SDSC meeting Nov. 2016

SDSC meeting Nov. 10, 2016

We have not had a local flow cytometry meeting since before Cyto. You can get 1 CEU for this meeting which is donated by FloCyte. ThermoFisher sponsored tonight’s meeting with talks focused on their flow cytometer, the Attune and RNA Prime. There were 2 sponsor talks of the evening and 1 talk from a local scientist at UCSD.
The first talk was from Nori Ueno about the newest innovations in eBioscience’s RNA Prime technology. eBioscience became a part of ThermoFisher this year when they were bought through the Affymetrix acquisition. RNA flow allows single cell analysis of both protein and RNA simultaneously. For some proteins in a cell, there aren’t very good antibodies. Using probes for the RNA for these proteins gives the ability to analyze them using flow cytometry. Previous RNA Prime assays allowed the researcher to look at 3 different RNA sequences in a cell, whereas the new version adds an extra RNA probe giving you access to 4 RNA targets and many other proteins that can be seen at the same time.
Cliff Ramsdell then gave a talk on the technology of the Attune and how it can overcome challenges in rare cell analysis. By focusing the cell stream using acoustics, it keeps the stream in the center of the laser thereby allowing an increase in speed without a decrease in CV due to the stream moving around past the laser. This reduces the manipulations that scientists need to do to analyze millions of cells in a short period of time.
ThermoFisher had a contest for scientists to win a new Attune based on a research challenge. Charles Prussak, director of the Cell Therapy Translational Laboratory at UCSD, won this award. His work in cancer research focuses on reversing checkpoint inhibitors and retrain the immune system to kill cancer cells. He is looking at the modulation of PD1, PD-L1, and CTLA4. He has found that by using a more physiological media to expand tumor infiltrating leukocytes (TILs), he can increase the cell number without changing the cell types extracted from the tumor. Their goal is to expand these cells and put them back into the patients using chimeric antigen receptor (CAR) T cell technology. By engineering the T cell to respond to the tumor cells, they can get around the checkpoint background in the tumor cells. They want to remove patient TILs, engineer in a single chain variable region to target them to the tumor cells, and keep them in culture for a maximum of 4 days causing the least amount of skewing of the populations before putting them back into the patient. He is using the Attune to study rare cells within the tumors for a better understanding of what they need to do to bring better therapy to cancer patients.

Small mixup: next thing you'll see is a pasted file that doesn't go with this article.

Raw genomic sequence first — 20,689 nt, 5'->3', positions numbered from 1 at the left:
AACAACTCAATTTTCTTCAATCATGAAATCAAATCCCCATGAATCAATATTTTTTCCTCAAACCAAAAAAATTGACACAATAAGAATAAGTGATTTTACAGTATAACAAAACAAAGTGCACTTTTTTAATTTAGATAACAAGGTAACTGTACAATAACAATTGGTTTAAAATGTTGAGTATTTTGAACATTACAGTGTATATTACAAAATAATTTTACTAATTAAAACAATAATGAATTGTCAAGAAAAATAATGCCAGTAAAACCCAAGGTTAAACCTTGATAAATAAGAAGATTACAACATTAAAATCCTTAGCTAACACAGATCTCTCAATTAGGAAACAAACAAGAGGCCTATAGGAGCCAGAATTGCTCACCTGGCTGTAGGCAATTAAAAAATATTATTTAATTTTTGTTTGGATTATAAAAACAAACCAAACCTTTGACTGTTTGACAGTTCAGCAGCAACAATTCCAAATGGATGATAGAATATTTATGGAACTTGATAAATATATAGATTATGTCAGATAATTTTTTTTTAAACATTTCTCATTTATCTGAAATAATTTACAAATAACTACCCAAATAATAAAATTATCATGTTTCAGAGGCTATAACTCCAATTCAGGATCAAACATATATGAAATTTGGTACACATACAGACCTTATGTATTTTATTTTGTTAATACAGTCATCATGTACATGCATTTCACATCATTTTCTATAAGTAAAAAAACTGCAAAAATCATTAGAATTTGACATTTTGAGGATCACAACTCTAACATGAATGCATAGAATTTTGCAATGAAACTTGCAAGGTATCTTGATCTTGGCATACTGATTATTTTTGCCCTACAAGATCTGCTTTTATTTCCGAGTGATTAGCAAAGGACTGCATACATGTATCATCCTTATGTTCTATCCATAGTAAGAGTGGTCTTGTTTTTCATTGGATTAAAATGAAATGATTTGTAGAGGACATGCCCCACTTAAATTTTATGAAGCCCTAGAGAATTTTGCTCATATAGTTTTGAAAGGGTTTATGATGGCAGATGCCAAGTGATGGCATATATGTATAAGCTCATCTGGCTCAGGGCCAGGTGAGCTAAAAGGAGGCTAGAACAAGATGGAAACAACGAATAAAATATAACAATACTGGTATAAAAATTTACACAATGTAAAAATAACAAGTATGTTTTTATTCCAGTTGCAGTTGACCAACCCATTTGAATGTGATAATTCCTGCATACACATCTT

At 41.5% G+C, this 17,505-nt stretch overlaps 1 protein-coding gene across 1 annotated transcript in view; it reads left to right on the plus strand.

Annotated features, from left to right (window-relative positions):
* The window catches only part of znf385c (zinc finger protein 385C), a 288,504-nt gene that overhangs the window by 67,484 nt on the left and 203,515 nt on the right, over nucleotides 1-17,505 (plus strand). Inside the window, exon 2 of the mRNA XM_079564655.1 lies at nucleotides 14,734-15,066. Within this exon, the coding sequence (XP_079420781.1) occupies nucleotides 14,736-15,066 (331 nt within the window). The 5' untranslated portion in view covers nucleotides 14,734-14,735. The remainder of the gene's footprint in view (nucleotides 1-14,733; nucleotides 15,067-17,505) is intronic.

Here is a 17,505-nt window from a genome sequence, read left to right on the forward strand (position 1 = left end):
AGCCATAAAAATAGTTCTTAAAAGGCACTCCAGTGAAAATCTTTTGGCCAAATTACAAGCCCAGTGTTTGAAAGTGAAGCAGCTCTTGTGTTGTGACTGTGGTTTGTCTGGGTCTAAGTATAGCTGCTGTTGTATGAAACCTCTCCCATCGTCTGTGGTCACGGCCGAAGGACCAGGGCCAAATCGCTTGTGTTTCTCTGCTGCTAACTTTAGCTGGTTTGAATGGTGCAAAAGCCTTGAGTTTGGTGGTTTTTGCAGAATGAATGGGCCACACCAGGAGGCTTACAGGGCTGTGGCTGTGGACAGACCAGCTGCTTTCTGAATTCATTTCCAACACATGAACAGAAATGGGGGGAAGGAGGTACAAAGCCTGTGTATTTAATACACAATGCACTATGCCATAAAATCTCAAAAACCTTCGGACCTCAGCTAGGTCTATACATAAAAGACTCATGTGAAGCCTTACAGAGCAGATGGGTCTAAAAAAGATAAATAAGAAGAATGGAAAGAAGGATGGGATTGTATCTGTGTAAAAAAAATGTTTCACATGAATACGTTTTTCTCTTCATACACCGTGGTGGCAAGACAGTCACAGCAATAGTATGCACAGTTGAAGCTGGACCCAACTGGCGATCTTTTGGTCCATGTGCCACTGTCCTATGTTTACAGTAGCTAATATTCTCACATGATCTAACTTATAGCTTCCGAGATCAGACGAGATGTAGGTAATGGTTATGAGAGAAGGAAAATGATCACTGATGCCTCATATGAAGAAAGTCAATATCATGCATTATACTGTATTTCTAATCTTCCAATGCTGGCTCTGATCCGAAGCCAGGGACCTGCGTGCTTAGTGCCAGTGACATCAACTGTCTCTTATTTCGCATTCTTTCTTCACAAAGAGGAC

This was a fun evening of socializing with our peers in flow and great talks on how flow cytometry is helping in cancer research. Looking forward to a new series in 2017.